A Potential New Treatment for Acute Myeloid Leukemia

Recently published clinical trial results suggest that combining an investigational antibody therapy with chemotherapy may be an effective strategy for patients with relapsed disease.

Researchers have published findings in the AACR journal Blood Cancer Discovery suggesting that an investigational antibody therapy along with chemotherapy may be effective in treating acute myeloid leukemia (AML) that has come back or resisted treatment.

Charalambos Andreadis, MD, professor of clinical medicine at the University of California, San Francisco (UCSF) and senior author of the study, and his colleagues investigated the safety and effectiveness of a monoclonal antibody called ficlatuzumab in combination with single-agent chemotherapy.

About half the patients in the study (53 percent) had a complete response to the therapy, meaning that cancer could not be detected in examined tissue samples. Among the patients who responded, the progression-free survival period was 31.2 months.

“While these results need to be validated in a larger study,” Andreadis said, “they suggest that ficlatuzumab in combination with single-agent chemotherapy may lead to better responses with less toxicity in patients with relapsed/refractory AML.”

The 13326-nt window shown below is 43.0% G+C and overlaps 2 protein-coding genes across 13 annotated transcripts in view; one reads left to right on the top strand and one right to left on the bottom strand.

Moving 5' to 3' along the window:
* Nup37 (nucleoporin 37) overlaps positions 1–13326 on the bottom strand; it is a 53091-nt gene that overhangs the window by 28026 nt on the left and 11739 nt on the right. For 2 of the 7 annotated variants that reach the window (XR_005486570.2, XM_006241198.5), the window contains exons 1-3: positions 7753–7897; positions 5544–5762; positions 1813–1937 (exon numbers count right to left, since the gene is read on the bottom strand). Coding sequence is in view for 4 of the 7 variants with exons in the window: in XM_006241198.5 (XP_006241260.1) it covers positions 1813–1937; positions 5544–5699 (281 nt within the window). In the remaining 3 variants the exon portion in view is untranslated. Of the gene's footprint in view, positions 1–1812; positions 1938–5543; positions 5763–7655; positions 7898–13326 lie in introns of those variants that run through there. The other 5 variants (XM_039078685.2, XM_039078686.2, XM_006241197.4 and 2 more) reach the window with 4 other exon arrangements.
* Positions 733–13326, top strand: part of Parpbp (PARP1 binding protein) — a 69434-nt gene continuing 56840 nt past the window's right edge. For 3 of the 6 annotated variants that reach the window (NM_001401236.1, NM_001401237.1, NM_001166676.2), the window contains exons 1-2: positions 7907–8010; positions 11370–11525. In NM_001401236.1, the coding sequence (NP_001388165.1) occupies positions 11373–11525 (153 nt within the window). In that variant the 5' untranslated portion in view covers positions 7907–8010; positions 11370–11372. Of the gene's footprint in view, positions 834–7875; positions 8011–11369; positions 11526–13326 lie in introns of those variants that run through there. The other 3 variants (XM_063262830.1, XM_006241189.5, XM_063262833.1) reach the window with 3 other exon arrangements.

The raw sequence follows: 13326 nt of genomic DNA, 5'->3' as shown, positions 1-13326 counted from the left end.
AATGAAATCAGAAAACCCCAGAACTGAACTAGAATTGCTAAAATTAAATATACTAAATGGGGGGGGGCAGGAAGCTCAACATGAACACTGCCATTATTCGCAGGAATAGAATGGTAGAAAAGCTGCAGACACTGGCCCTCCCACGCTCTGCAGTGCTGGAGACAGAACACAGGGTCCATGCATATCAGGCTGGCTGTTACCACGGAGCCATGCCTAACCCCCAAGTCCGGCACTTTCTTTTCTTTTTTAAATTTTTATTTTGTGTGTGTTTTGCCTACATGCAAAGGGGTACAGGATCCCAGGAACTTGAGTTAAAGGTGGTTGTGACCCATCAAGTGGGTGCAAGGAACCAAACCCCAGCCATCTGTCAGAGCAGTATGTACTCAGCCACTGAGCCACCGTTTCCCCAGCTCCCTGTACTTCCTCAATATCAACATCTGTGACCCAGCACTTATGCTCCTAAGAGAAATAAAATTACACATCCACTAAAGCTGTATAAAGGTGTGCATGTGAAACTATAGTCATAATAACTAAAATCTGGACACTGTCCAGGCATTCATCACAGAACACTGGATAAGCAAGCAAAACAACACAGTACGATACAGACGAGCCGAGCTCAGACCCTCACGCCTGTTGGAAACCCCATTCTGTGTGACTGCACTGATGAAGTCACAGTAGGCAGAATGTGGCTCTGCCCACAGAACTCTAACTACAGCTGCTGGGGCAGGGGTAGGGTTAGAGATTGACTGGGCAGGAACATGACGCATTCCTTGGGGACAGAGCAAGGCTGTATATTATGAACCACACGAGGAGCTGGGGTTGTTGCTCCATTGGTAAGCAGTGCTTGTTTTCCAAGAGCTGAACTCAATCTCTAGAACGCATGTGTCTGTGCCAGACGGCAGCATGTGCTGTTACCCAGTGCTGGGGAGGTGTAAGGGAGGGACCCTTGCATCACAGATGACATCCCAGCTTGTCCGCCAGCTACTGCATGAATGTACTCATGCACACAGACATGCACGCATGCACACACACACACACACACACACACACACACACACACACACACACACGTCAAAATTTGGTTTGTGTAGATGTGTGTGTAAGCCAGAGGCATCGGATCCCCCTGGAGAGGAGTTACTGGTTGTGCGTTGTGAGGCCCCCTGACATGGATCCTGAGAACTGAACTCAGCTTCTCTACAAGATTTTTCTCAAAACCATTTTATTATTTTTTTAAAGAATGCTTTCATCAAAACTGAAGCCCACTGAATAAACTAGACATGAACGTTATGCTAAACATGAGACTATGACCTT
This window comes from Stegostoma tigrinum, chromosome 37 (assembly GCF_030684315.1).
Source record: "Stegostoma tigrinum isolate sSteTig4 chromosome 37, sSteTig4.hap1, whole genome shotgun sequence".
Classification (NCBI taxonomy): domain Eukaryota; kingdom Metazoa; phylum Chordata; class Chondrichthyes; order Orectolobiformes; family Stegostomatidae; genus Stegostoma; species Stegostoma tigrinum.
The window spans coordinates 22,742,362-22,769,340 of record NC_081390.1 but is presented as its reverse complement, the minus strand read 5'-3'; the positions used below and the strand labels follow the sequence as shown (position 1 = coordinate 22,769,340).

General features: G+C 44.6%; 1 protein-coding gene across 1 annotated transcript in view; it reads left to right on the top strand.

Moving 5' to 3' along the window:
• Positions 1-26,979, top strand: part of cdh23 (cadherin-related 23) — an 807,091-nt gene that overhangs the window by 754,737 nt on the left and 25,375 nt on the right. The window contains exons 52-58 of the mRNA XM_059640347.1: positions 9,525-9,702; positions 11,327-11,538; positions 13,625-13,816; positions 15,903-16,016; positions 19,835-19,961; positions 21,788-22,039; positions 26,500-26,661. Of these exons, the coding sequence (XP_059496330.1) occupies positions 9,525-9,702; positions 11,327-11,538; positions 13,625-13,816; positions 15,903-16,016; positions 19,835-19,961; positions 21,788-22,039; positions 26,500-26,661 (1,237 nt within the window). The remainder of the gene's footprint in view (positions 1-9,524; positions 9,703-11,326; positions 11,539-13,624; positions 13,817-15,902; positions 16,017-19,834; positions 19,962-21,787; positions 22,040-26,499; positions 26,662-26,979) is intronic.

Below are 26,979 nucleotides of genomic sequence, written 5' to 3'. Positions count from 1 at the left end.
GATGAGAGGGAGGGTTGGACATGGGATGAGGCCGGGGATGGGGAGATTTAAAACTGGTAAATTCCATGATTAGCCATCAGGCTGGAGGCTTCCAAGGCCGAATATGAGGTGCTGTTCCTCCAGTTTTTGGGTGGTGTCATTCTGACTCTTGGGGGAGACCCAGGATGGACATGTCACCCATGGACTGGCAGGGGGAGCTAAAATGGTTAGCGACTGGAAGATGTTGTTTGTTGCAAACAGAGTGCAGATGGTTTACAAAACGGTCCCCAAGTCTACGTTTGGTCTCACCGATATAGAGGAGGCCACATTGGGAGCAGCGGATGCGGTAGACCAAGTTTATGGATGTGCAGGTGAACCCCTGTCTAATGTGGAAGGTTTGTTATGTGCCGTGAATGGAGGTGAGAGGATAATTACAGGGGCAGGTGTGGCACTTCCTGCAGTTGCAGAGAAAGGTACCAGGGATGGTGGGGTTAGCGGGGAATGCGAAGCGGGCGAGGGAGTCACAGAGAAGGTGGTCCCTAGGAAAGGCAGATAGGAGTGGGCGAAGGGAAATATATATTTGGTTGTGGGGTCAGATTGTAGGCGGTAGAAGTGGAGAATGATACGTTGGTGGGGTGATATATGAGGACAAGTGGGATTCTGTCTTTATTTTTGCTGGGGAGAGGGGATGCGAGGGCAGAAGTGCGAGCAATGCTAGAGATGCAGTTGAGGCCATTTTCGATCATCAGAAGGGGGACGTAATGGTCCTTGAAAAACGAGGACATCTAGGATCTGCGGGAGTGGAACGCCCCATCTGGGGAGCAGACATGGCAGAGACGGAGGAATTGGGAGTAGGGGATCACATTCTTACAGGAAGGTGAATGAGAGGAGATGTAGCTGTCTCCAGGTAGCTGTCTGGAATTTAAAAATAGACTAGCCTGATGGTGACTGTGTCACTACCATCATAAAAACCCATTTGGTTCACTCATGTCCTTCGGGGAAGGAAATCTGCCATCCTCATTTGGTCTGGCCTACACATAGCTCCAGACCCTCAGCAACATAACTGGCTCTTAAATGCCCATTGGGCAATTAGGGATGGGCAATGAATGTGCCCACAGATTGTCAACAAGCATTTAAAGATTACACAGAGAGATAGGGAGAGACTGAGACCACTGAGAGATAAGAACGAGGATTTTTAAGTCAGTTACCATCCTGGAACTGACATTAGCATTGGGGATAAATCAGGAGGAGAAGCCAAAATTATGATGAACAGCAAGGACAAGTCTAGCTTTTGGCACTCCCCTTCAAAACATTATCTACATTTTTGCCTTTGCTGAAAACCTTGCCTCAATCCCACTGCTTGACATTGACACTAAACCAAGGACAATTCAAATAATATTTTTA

The ficlatuzumab antibody works by binding to an extracellular molecule called the hepatocyte growth factor (HGF). This prevents a type of cell signaling and thereby interferes with the growth of tumors.

“Together, our findings suggest that targeting an extracellular factor in conjunction with existing cancer therapies could be an effective therapeutic strategy for AML treatment,” said Andreadis.

The phase I clinical trial enrolled 17 adult patients with AML that was either refractory to prior treatment or that had relapsed within 12 months of prior treatment. Patients received four doses of ficlatuzumab, administered 14 days apart, along with the chemotherapeutic cytarabine.

Nine of 17 patients had a complete response. Ten patients (eight responders and two non-responders) subsequently received stem cell transplants; six of these patients remained in remission at the most recent follow-up.

Limitations of the study include the small sample size and its single-arm design. Andreadis noted that a phase II clinical trial to evaluate ficlatuzumab plus chemotherapy has been initiated.